With fewer people attending, the price will go up – and the quality of the experience will come down. Crowds are essential to most entertainment – whether sport or theatre or comedy. They intensify the experience. Sparsely populated rooms have nothing like the same atmosphere.

But crowds are an essential feature of a city. We might moan about them – I can’t stand them to be honest (unless they’re paying to see me) – but they are part and parcel of living in a vibrant city, whether it’s on public transport, on the streets or in places where people gather.

In a Covid-19 world, however, the one thing you don’t want is crowds.

It still amazes me just how desirable a place London became in the lead up to 2020. I’m not just talking about the last couple of years, but over the course of my entire life (from the 1970s onwards). Everyone seemed to want to come to London, from the glitterati to the illegal migrant.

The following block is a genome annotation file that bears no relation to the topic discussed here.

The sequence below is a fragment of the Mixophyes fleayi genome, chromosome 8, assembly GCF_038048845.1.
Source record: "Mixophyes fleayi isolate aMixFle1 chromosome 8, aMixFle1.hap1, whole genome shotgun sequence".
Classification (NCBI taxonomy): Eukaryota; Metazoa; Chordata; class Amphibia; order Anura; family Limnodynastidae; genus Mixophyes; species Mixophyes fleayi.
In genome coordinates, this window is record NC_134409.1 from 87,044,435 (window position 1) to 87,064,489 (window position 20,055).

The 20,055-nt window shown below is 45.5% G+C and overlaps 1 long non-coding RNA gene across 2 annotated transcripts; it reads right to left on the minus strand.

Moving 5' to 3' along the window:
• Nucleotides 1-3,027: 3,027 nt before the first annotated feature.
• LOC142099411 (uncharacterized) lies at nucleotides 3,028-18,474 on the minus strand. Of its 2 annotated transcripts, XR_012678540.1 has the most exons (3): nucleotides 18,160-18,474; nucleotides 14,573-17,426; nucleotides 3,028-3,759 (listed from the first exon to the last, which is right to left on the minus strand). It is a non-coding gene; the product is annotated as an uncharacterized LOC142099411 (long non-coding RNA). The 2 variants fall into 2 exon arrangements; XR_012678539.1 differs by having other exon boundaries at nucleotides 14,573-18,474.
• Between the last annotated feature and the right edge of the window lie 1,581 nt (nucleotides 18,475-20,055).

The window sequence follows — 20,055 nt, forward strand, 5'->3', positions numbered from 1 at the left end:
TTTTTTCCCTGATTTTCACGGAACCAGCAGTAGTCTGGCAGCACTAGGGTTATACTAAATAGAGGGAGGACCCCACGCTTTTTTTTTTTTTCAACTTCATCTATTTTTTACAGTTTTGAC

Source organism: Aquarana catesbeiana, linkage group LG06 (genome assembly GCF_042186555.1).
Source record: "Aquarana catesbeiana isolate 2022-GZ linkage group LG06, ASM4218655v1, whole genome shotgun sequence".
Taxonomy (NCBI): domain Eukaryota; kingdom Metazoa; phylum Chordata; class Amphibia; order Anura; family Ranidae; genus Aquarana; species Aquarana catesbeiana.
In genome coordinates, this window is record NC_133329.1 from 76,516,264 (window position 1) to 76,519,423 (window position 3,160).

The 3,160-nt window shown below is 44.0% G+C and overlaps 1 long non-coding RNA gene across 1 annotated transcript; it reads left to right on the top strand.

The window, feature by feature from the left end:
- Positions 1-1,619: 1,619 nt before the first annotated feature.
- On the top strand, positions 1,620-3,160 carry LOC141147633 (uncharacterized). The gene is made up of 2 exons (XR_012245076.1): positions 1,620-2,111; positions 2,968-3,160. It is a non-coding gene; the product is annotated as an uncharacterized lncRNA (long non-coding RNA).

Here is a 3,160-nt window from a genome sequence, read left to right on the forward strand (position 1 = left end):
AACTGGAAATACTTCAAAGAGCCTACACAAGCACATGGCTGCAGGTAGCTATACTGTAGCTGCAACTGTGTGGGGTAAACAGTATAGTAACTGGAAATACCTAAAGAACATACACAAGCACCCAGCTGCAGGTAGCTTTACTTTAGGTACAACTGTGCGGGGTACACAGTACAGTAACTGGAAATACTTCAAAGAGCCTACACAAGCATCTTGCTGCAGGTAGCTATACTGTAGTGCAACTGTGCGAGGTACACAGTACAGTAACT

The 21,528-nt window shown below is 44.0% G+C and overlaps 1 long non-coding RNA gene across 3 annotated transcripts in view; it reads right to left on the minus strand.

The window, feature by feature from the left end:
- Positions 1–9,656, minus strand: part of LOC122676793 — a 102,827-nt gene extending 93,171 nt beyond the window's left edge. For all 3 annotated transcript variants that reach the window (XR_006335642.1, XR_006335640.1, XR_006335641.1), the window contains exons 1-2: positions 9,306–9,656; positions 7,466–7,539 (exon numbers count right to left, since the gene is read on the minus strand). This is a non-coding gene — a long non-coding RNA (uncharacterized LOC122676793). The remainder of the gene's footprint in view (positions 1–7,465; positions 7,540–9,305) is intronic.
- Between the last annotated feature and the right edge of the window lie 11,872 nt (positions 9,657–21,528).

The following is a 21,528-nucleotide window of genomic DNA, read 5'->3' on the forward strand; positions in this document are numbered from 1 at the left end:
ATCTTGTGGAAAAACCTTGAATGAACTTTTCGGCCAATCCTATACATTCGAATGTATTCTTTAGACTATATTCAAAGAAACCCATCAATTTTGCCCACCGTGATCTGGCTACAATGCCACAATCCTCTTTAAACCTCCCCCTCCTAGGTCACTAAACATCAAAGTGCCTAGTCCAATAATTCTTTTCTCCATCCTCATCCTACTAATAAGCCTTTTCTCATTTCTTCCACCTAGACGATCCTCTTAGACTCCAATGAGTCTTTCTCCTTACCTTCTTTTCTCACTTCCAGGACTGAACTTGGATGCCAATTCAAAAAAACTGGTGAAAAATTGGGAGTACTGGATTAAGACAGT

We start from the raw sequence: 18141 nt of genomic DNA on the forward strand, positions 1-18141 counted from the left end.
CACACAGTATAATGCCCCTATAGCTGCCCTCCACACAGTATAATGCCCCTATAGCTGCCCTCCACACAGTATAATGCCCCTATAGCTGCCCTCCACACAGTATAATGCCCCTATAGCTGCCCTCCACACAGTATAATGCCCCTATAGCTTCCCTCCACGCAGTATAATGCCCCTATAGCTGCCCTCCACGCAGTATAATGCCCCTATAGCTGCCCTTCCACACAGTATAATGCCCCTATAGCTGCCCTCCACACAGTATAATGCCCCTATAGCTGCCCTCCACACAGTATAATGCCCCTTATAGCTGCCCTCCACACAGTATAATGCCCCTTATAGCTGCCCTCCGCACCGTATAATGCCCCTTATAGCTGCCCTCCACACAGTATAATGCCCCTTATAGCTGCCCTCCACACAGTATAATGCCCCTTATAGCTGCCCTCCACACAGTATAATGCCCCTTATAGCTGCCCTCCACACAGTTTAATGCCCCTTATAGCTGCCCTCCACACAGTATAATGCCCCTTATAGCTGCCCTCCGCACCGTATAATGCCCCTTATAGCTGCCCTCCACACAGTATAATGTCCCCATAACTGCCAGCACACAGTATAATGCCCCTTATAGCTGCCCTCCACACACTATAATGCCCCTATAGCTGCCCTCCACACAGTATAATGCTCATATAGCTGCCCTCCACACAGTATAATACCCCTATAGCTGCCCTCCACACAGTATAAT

“Why?” I would ask myself. It’s so crowded, so expensive, it’s so dirty, so full of crime, of anger; nobody smiles, nobody says hello, everybody’s miserable, it’s impossible to enjoy a decent standard of living.

And yet people kept coming.

It’s not just London, but every booming city – from New York to LA to Tokyo to Shanghai. As in the Industrial Revolution, but only more so, so many people seemed to be moving from rural and suburban to urban. We dreamed of rural idylls, we talked about them – but our actions spoke louder and we lived in cities.

Technology means that we don’t need to live in a city to benefit from city life

Eventually, there is a saturation point, however. The accommodation is just too expensive, the day-to-day living standards too grimy. People begin choosing other options. It seemed like we were reaching that point. Mind you, I’ve been saying that point for yonks – and yet people keep coming.